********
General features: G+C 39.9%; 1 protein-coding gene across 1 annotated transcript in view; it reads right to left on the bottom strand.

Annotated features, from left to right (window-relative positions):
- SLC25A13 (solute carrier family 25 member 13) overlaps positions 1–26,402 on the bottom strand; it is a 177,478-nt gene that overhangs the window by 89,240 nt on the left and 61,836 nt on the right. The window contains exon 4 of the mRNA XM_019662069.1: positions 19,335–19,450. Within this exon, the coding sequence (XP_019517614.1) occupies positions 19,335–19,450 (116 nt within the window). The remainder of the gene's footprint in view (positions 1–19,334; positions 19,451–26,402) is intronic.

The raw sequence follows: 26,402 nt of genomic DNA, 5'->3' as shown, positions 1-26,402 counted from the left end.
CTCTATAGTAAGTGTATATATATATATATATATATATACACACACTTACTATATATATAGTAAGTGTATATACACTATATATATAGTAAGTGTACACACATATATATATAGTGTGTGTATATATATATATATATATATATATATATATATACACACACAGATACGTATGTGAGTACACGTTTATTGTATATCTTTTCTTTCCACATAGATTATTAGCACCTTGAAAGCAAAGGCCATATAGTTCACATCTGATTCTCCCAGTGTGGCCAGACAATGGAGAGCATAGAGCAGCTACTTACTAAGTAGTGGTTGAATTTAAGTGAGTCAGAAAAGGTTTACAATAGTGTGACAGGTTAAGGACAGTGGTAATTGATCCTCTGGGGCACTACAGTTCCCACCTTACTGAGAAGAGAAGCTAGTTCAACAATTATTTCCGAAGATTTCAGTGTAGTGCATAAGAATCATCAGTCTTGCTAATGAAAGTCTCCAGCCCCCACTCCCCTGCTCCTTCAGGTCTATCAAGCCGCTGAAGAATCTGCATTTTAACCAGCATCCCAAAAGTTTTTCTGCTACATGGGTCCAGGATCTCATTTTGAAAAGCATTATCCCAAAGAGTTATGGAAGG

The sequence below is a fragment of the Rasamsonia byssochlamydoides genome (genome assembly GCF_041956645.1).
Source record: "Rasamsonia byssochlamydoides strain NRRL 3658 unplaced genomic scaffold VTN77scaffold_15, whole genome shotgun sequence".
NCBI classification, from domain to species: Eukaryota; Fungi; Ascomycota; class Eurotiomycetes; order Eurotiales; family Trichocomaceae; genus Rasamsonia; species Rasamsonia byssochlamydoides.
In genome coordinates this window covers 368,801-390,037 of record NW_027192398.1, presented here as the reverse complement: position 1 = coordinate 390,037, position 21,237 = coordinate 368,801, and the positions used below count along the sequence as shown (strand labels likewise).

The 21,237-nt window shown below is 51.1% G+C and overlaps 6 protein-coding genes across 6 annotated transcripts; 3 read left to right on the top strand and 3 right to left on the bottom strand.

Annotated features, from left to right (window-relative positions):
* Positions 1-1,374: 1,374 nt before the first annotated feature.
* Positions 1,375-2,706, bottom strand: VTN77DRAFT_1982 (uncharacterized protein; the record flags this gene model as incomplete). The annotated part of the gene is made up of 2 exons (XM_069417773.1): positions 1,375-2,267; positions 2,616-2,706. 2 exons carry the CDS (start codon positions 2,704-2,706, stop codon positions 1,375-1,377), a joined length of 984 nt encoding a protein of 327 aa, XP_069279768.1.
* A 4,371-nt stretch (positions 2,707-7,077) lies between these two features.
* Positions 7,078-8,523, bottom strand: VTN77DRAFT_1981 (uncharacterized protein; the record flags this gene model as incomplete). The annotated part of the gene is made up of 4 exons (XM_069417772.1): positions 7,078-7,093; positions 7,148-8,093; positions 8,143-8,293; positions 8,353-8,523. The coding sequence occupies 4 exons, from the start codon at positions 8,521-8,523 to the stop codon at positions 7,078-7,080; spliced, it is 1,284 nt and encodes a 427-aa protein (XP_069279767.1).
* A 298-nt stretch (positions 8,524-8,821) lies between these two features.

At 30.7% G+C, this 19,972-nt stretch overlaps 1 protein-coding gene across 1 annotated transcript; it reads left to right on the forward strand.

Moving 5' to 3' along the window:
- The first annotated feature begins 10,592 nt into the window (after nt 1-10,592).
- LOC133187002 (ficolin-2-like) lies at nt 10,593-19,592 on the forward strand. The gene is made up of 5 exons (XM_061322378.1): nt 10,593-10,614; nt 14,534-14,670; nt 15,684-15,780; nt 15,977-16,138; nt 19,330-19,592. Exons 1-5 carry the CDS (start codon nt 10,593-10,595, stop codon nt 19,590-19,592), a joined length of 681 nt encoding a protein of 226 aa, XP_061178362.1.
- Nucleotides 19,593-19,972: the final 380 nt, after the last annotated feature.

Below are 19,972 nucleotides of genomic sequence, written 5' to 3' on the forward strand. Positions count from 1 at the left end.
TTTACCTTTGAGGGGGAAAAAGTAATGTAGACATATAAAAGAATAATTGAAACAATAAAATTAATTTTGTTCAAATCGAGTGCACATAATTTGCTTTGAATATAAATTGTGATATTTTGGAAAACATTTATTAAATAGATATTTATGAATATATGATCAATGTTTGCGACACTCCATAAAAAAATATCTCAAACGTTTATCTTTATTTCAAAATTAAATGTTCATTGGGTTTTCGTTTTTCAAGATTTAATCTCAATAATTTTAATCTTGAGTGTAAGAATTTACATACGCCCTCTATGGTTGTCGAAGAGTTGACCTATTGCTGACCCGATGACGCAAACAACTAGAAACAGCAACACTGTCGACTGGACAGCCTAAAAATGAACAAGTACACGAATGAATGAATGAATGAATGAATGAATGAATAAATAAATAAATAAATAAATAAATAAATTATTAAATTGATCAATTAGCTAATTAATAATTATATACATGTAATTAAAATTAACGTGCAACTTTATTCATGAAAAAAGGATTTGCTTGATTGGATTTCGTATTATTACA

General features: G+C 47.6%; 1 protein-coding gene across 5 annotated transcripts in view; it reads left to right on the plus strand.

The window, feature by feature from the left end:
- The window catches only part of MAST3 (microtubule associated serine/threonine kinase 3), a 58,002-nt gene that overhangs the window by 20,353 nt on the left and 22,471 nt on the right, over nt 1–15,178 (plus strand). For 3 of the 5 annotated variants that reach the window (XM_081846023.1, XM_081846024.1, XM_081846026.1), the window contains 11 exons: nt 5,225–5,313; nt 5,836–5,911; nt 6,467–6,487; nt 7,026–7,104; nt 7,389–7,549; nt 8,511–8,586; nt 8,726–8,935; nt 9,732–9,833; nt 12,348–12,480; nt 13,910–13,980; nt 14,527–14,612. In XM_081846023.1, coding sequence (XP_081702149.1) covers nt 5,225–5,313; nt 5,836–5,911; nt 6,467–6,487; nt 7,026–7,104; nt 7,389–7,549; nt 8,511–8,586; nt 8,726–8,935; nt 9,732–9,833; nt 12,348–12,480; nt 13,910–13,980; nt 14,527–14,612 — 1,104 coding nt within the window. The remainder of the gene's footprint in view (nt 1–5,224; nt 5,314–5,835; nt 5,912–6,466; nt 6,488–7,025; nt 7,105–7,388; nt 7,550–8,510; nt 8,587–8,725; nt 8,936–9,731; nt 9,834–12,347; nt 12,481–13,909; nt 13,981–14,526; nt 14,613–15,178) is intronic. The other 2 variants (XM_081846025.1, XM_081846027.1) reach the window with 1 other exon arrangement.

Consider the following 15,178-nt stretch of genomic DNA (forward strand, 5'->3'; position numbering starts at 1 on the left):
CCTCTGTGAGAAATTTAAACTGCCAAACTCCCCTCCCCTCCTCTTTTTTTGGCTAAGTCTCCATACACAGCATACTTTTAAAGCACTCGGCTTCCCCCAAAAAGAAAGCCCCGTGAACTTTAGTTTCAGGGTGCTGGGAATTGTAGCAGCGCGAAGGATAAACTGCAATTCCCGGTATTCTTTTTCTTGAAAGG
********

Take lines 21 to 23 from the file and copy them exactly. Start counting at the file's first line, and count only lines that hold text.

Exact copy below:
- Nucleotides 19,593-19,972: the final 380 nt, after the last annotated feature.

Below are 19,972 nucleotides of genomic sequence, written 5' to 3' on the forward strand. Positions count from 1 at the left end.
TTTACCTTTGAGGGGGAAAAAGTAATGTAGACATATAAAAGAATAATTGAAACAATAAAATTAATTTTGTTCAAATCGAGTGCACATAATTTGCTTTGAATATAAATTGTGATATTTTGGAAAACATTTATTAAATAGATATTTATGAATATATGATCAATGTTTGCGACACTCCATAAAAAAATATCTCAAACGTTTATCTTTATTTCAAAATTAAATGTTCATTGGGTTTTCGTTTTTCAAGATTTAATCTCAATAATTTTAATCTTGAGTGTAAGAATTTACATACGCCCTCTATGGTTGTCGAAGAGTTGACCTATTGCTGACCCGATGACGCAAACAACTAGAAACAGCAACACTGTCGACTGGACAGCCTAAAAATGAACAAGTACACGAATGAATGAATGAATGAATGAATGAATGAATAAATAAATAAATAAATAAATAAATAAATTATTAAATTGATCAATTAGCTAATTAATAATTATATACATGTAATTAAAATTAACGTGCAACTTTATTCATGAAAAAAGGATTTGCTTGATTGGATTTCGTATTATTACA